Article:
- This trope is invoked in-universe in the final episode of 30 Rock when, after the show-within-the-show "TGS" is cancelled, another episode has to be produced in order to avoid having to give Tracy a $30 million payout.
- In the Family Guy parody of Return of the Jedi, the Opening Crawl veers off into a rant about how they're tired of parodying Star Wars, says that Fox made them produce it, and asks people to lower their expectations, after a non sequitur about raccoons.
- The three The Fox and the Crow cartoons produced by Creator/UPA were a contractual obligation for their distribution contract with Columbia Pictures. UPA wanted to do cartoons that steered away from the cliches of the day, such as the use of Funny Animals and Slapstick, both of which the Fox and Crow cartoons exemplified in spades. The cartoons were actually well received (two were nominated for Academy Awards), which gave UPA free rein to make their own films with their own characters.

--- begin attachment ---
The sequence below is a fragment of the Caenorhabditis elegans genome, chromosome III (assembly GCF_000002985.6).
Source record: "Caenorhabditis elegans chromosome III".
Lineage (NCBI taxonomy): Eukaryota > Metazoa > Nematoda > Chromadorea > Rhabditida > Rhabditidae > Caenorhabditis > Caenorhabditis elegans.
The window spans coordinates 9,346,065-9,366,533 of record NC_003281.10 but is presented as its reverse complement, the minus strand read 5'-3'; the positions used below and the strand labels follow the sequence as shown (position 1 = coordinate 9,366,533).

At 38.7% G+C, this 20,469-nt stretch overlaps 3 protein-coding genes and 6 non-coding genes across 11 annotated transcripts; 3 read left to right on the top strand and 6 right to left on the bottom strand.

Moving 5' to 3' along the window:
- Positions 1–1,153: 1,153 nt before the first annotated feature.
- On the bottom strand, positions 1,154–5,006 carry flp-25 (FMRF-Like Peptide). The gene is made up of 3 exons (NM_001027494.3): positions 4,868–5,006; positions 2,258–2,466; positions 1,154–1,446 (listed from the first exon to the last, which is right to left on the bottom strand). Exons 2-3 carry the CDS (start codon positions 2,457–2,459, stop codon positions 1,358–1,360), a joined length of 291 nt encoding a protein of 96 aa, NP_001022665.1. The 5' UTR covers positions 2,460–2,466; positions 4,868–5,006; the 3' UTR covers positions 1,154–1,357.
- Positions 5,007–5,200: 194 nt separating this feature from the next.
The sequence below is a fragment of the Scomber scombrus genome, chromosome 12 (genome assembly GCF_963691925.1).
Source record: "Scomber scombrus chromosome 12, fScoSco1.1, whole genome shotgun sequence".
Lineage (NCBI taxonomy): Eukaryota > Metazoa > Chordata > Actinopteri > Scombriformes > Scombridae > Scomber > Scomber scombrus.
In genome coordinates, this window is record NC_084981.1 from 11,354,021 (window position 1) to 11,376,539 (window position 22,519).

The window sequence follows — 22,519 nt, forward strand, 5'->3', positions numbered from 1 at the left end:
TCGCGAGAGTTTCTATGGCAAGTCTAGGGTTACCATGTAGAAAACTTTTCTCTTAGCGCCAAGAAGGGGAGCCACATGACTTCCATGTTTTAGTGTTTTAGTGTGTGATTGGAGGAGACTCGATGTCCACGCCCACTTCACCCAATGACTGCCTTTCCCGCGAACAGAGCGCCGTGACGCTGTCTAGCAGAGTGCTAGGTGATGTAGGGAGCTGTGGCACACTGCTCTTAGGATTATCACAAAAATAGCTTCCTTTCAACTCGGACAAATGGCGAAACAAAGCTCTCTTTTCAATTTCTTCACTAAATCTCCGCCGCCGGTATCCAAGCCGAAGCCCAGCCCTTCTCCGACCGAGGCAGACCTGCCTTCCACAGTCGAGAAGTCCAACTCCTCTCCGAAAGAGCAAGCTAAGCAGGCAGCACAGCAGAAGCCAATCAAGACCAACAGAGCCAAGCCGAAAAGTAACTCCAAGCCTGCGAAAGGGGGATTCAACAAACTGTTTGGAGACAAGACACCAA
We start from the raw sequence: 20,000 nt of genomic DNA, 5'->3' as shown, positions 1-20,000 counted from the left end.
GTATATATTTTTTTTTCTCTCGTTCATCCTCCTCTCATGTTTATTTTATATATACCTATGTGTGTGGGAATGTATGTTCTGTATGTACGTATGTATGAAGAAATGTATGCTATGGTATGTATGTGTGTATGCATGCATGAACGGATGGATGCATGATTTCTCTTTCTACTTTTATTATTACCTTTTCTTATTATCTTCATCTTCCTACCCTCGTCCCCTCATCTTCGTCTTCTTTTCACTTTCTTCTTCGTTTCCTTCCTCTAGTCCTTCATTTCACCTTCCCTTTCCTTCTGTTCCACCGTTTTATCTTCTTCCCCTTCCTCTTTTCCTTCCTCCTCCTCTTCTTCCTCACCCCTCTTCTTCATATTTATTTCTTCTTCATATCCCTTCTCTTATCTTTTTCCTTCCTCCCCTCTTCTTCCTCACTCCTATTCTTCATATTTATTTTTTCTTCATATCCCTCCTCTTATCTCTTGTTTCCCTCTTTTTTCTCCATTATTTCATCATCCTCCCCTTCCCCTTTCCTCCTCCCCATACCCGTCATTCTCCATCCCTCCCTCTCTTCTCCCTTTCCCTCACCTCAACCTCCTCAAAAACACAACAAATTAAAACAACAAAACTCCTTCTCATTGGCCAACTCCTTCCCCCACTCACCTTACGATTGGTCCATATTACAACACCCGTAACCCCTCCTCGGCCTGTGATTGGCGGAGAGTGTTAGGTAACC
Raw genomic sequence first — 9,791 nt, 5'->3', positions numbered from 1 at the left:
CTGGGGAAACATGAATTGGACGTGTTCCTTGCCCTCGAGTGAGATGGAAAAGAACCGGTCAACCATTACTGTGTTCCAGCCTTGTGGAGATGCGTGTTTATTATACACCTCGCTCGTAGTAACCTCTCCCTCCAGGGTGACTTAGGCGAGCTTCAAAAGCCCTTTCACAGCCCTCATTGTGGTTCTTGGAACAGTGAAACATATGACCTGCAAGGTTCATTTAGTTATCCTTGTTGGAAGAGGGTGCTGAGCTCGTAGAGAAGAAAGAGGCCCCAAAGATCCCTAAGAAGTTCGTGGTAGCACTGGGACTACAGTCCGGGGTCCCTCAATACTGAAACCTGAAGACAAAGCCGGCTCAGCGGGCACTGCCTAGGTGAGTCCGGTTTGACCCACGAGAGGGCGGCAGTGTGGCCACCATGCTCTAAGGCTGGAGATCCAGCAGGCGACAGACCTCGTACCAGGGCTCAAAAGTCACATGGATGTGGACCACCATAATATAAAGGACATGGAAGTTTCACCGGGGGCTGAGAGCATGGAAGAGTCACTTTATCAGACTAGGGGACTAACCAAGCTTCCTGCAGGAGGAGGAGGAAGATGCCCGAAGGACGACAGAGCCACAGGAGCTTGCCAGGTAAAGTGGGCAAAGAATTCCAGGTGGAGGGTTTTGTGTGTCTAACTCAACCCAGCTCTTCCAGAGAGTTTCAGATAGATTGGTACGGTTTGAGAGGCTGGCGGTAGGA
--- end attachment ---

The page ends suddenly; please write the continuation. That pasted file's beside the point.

- An in-universe example occurs in the Rocko's Modern Life episode "Wacky Delly" when Ralph Bighead ends production on his show The Fatheads to create his artistic masterpiece. However, his network contract states that he has to make one more show so, to get it over with, Ralph hires Rocko, Heffer and Filburt to make a pilot for the new show, hoping it will be bad enough to get the executives to cancel his contract. Unfortunately, they love Wacky Delly and the show becomes a massive hit.
- VeggieTales: Invoked in a song that was so pointless, Larry's voice actor supposedly refused to finish it (though this was probably written-in meta-humor). "The Song Under the Credits" was its name, and in the middle of a chorus of "Hey hey ho-ho-ho-ho" the actor left, while the other actors chewed him out for leaving, telling him "We have contractual obligations to finish this song!"